And there are three main types of sleep apnea, the most common, which is obstructive sleep apnea, and the most common one that we deal with. That occurs when the throat muscles intermittently relax and block your airway during sleep. There’s also central sleep apnea. That occurs when your brain doesn’t send proper signals to the muscles that control breathing. And then complex, which is basically just a mixed version of the two, again, occurs when there’s some obstructive sleep apnea and central sleep apnea.
So, in order to confirm the diagnosis of sleep apnea, worth noting for VA disability compensation purposes, VA requires that a sleep study be conducted. Once you’ve been service-connected for sleep apnea, you may be rated anywhere from 0 to 100 percent, depending on the severity. And I know that off the top of my head, the veteran may be entitled to a 50% just based off use of a CPAP, a breathing machine.
And research has shown that PTSD, veterans with PTSD have a higher risk of developing sleep apnea. There’s a direct correlation regarding the two, meaning the more severe a veteran’s PTSD is, the more severe their sleep apnea can be. Some studies have shown many factors that aggravate PTSD can also aggravate sleep apnea. For example, sleep deprivation, insomnia, hyperarousal, and daytime sleepiness all affect both PTSD and sleep apnea. Additionally, there are certain medications that you may take for PTSD, particularly sedative medications that can cause or aggravate the underlying PTSD.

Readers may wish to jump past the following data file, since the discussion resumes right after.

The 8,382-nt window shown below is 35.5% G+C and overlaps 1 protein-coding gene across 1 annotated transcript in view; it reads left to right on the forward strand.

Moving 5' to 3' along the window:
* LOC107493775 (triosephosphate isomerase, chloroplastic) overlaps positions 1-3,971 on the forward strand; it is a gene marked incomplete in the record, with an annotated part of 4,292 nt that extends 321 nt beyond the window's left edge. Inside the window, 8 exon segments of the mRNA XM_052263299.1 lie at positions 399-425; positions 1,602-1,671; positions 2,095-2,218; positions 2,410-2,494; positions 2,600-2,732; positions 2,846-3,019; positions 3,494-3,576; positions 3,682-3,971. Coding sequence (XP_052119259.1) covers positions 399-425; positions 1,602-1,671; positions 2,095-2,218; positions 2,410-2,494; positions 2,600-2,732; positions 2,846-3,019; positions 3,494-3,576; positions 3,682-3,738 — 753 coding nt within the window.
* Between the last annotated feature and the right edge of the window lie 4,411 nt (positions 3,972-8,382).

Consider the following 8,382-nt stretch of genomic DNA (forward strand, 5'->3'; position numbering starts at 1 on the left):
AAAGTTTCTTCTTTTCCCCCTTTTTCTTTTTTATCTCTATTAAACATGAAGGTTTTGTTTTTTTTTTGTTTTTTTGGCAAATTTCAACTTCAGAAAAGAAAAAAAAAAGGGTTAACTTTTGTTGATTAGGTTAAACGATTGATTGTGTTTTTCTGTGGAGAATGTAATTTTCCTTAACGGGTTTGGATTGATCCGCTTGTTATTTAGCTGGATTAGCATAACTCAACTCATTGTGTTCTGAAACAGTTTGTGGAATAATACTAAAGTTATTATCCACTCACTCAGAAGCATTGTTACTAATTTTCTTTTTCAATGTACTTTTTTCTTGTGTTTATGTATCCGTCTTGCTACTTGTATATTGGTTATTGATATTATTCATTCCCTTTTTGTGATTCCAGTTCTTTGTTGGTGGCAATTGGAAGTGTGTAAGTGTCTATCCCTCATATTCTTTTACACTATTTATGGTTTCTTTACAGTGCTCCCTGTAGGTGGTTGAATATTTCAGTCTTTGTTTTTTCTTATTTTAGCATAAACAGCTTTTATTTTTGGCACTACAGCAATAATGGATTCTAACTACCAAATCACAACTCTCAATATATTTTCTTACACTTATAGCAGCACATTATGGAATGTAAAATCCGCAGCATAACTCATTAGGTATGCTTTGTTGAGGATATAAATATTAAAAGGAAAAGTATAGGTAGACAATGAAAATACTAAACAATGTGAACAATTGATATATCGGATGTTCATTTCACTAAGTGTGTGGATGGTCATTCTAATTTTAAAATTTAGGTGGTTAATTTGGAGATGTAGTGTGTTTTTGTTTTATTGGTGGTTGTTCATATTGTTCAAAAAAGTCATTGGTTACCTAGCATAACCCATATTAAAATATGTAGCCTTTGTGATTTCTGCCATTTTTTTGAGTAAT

Kaitlin Degnan: So, one thing that is commonly linked to PTSD is depression and anxiety. Depression is a serious mental health condition that affects the way a person thinks, feels, and acts, and common symptoms can include persistent sadness, irritability, fatigue, and a lack of motivation.
Anxiety is defined as intense, excessive, and persistent worry and fear about everyday situations. There are several types of anxiety disorders, such as generalized anxiety disorder, panic disorder, and various phobia-related disorders. And the reason why we so commonly see these linked to PTSD is because traumatic events often leave people feeling upset, stressed out, and worried.